I wrote this back in 2008 & came across it again today. Thought it might be good for a laugh :)

If computer companies sold rockets:

The UNIX Rocket – You’d receive a box of body tubes, sheets and blocks of balsa, string and a garbage bag – no instructions included. However, you can get instructions on the Internet if you're willing to dig your way through 700+ pages...

You’ll need to whittle your own nosecone, design & cut your own fins and make a parachute (or streamer) out of the garbage bag. You will need to compile your own motors. Everyone’s UNIX rocket will be different and everyone will tell you that their UNIX rocket is better than yours.

UNIX rocket owners feel superior to Microsoft's MS Rocket and Apple's iRocket owners because they build and fly "Real" rockets.
The Microsoft Rocket – Will come in a fancy box and initially be called 'Rocket' and have a stylish 'R' as it's logo, but after a patent challenge, it will be renamed 'MS Rocket'.

The instructions will be preceded by an image of a talking paperclip saying “It looks like you’re trying to build a rocket…”. The MS Rocket will look fancy, fly slowly, and crash often. One fin will fall off when you least expect it. 

The launch controller will comprise of a series of buttons. Launching your rocket will require the simultaneous pressing of several buttons on the face of the launch controller, needing the dexterity of a 6 year old. If the rocket fails to launch when you press the launch buttons, you will need to remove it from the launch rod, remove the engine, remove the parachute and wadding, repack the parachute, put the wadding back in, put the engine back and reposition on the launch rod.

Everyone will have one. Everyone will bitch about the performance. Everyone will get a new one when it’s released expecting it to work better – it won’t. When you do buy a new MS Rocket, you will be forced to upgrade your old launch rod & controller. Your old motors will not fit. If you decide that you prefer your old MS Rocket more, too bad. You’ll be stuck with the new one.

MS Rocket owners will feel superior to UNIX Rocket and Apple's iRocket owners since they have 'the Industry standard' rocket and will go on about the upgradability of it, however they will find that when they do go to upgrade, their version of MS Rocket will no longer support the latest upgrades, requiring them to buy a new one anyhow. There will be a thriving industry of counterfeit MS Rockets available at your local Sunday market.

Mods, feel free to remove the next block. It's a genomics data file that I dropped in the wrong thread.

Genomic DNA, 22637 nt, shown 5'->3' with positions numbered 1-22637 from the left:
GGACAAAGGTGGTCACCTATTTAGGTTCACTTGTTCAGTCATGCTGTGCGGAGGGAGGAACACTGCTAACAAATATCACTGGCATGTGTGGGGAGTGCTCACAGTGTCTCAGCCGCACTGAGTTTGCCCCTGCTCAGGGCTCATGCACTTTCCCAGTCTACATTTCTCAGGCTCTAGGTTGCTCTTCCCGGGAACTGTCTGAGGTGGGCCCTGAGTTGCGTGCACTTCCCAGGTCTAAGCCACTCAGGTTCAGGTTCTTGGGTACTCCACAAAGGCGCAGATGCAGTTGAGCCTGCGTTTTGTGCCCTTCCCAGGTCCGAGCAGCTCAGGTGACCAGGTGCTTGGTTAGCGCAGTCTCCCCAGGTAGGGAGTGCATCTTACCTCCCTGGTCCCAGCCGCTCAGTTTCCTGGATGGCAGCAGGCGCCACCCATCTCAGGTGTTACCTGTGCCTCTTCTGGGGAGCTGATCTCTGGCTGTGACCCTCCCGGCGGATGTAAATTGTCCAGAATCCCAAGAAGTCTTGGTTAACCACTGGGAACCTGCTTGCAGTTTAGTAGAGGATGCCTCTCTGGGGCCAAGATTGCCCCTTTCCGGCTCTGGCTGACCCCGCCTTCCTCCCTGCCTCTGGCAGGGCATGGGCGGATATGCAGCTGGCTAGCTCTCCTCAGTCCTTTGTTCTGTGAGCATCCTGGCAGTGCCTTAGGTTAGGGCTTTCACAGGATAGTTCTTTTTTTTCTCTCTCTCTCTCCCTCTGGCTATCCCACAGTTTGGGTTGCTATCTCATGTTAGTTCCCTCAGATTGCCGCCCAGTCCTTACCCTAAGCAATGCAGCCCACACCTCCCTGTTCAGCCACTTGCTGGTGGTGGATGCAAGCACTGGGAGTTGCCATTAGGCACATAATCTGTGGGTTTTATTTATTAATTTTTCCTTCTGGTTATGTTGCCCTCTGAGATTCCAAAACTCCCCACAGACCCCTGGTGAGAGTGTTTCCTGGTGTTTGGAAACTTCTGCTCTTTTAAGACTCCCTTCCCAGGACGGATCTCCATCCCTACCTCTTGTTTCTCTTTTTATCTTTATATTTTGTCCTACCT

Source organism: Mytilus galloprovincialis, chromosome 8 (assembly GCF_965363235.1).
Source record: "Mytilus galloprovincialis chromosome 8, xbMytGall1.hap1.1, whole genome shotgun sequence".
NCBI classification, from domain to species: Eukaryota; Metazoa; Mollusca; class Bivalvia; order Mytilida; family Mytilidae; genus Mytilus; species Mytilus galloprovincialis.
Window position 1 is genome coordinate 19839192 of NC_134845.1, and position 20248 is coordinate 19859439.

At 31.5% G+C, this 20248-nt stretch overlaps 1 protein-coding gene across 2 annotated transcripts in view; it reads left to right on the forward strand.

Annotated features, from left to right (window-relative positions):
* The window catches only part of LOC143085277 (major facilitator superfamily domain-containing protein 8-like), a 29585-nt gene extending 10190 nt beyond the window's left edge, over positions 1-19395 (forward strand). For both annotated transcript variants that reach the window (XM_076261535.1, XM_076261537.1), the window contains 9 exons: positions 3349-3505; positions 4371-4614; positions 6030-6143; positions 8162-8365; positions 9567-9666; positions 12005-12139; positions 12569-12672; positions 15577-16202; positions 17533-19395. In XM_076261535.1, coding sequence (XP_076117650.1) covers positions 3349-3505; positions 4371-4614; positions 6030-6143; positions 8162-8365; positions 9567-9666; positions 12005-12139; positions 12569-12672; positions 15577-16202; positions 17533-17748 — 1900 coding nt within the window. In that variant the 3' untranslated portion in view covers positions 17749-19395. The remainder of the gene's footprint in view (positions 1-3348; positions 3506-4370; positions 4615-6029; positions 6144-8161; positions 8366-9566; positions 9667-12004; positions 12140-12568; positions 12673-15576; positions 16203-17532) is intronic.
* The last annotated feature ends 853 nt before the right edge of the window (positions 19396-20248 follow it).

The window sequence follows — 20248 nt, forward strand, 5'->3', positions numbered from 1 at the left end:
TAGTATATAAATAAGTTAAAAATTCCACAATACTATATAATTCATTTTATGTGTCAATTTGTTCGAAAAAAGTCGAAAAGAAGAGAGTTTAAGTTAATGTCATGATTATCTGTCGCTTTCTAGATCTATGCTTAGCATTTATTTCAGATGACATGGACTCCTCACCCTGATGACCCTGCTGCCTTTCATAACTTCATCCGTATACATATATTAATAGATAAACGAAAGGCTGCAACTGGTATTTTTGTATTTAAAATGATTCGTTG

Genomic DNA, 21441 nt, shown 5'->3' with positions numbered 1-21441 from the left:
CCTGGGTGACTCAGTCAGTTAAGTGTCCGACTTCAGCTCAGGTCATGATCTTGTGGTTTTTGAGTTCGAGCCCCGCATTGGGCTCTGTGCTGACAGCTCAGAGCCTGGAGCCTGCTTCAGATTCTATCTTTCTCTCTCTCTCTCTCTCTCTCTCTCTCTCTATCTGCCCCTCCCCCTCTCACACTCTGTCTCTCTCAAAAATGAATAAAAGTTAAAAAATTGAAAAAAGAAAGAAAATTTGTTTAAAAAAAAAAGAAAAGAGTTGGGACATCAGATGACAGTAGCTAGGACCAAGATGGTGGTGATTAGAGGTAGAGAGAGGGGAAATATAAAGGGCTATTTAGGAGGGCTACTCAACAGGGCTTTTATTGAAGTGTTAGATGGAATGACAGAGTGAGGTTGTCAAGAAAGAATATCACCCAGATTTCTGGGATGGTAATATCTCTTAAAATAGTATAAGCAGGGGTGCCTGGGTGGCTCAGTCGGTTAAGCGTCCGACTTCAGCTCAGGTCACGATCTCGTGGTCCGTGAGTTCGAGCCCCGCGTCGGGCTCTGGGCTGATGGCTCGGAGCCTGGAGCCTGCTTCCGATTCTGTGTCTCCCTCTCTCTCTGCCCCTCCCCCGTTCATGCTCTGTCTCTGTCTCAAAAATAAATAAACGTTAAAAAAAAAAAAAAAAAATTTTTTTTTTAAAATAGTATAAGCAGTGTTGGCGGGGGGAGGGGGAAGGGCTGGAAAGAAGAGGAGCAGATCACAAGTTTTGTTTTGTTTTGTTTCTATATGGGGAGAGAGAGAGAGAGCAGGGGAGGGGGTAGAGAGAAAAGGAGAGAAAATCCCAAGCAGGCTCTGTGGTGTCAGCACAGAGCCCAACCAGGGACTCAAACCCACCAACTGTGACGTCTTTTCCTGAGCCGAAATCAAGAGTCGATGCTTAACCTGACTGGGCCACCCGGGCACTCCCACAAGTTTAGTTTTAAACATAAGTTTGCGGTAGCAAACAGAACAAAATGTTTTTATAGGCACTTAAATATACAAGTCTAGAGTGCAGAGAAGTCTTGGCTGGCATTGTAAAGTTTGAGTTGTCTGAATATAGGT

The Apple Rocket – After months of speculation, a 'RocketWorld' conference will be announced. A lone figure wearing clothing last sold in the late 70's will introduce the ‘iRocket’ to a packed auditorium resulting in a full 10 minutes of cheering. He will explain that this is the future of rocketry. It will come in a basic box with an image of the iRocket on the front. It comes pre-built. Apple will offer several models that look identical.

They will release new iRockets every few months, everyone will want one despite the fact that they look almost the same as the old iRocket. The release date will be timed such that the new iRocket will be released just a week after you purchase the now old model. It will be over-priced, you won’t care. The motor cannot be changed. Apple will expect that you simply throw out your old iRocket after you fly it and buy a new one.

3rd party manufacturers will release an iRocket motor kit. The launch controller will only have one button, but by pressing it in different ways you will be able to check the continuity of the igniter, arm the firing system and launch the iRocket – however you will never be fully sure that you’ve pressed the button in just the right way. iRocket owners will be secretly envious of the multi-button firing system that comes with the Microsoft Rocket.

Apple's iRocket advertising budget will be seemingly limitless. iRocket fan-boys will download an archive the entire series of "I'm an iRocket" television ads. MS Rocket fan-boys will parody these ads. UNIX Rocket fan-boys won't get the joke. Apple will build monolith stores were people will queue for days eagerly awaiting the latest iRocket release.

The first people in line will find that they can't fly the iRocket for some weeks due to niggling faults - Apple will call this a feature.